Regulated local cannabis market would mean safer products

Dear Editor:

This personal opinion, which is not intended to reflect the view of my employer, is in response to recent concern about the safety of having a Cannabis dispensary in town. As a family physician, it is my job to provide medical advice to my patients using the best clinical evidence available whenever possible. It has been more difficult to provide such advice for Cannabis than either tobacco or alcohol. There are fewer clinical studies available to guide my advice on drug-drug interactions, disease-drug interactions and the long-term impacts on physical and mental health from Cannabis use. For nearly every other substance my adult patients are using recreationally or medicinally I have information on pharmokinetics, adverse effects, beneficial effects, which organs break down and secrete the drug and how that may impact the same process for other substances (prescription, over the counter, illicit or legal) being used by a patient. Fortunately federal laws preventing quality clinical research on Cannabis have been partially lifted in the last few years. This should be good news for those of us in clinical medicine struggling to stay informed enough to know when to advise against use or simply caution moderation in the use of Cannabis products. My patients (who when asked about substance use answer me much more candidly now that the fear of criminal penalties have been lifted by legalization) have shown me that a sizeable portion of my practice has been and currently are using Cannabis regardless of the concerns noted by medical organizations. The rising trend across the State of blocking Cannabis dispensaries does nothing to stem the steady tide of Cannabis use in our towns but it does make it difficult for doctors to provide evidence-based guidance. Not having a regulated market makes the question of the provenance and safety of the Cannabis products people are using unknown, which could be problematic to people’s health and well-being. For example, someone might not know if the product they are using is real or is contaminated with toxins, nor might they know the chemical composition of that product, which greatly effects the complex plant chemistry and interaction with medications and preexisting conditions. Without secured, contaminant tested, component (CBD/G, THC, Terpenes) tested products, I am not able to give the most effective medical advice possible to my patients who have chosen to use Cannabis. The amount of Cannabis in Princeton may not change significantly if a dispensary were to open, but the benefits to those who have made the choice to use Cannabis of having a safe, regulated, accurately labeled product cannot be understated. Banning dispensaries does not roll back legalization or personal choice, it only hurts those adults who have legally made the choice to use Cannabis and wish to do so in as safe a fashion as possible.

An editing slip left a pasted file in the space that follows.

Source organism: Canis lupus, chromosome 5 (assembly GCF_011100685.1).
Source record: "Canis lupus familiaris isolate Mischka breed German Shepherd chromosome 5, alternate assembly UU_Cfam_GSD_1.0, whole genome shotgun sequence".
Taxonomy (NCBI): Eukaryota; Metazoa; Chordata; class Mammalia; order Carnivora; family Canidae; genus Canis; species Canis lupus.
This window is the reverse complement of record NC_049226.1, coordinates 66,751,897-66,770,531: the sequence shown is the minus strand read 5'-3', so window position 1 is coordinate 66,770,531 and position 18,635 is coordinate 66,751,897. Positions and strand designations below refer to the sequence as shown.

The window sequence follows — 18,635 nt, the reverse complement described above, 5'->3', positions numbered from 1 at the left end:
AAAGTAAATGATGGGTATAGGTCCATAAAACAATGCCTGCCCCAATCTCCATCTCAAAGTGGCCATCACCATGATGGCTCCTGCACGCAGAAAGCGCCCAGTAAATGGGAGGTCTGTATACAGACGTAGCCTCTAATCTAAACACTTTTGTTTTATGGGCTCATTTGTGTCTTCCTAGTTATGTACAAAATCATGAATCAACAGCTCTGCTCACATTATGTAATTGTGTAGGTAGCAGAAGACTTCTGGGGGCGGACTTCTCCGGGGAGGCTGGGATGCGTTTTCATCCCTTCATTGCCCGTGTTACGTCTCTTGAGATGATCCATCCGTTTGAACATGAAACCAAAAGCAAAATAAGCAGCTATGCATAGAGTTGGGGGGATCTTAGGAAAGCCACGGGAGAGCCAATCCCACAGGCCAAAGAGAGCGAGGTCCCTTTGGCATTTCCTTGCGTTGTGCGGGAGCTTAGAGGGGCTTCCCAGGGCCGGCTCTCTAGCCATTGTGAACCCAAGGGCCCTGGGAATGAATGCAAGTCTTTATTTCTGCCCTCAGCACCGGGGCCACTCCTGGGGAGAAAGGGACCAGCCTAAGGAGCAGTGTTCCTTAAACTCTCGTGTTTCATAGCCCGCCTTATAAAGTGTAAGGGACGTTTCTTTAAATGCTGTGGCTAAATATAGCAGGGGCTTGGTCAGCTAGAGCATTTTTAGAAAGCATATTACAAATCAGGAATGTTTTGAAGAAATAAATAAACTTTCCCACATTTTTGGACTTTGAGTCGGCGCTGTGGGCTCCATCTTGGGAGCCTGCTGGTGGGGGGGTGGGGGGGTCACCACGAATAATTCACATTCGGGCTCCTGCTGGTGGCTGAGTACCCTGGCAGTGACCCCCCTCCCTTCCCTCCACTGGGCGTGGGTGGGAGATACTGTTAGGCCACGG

Kimberly Levitt, M.D.

Dr. Levitt is a member of the Princeton Cannabis Task Force.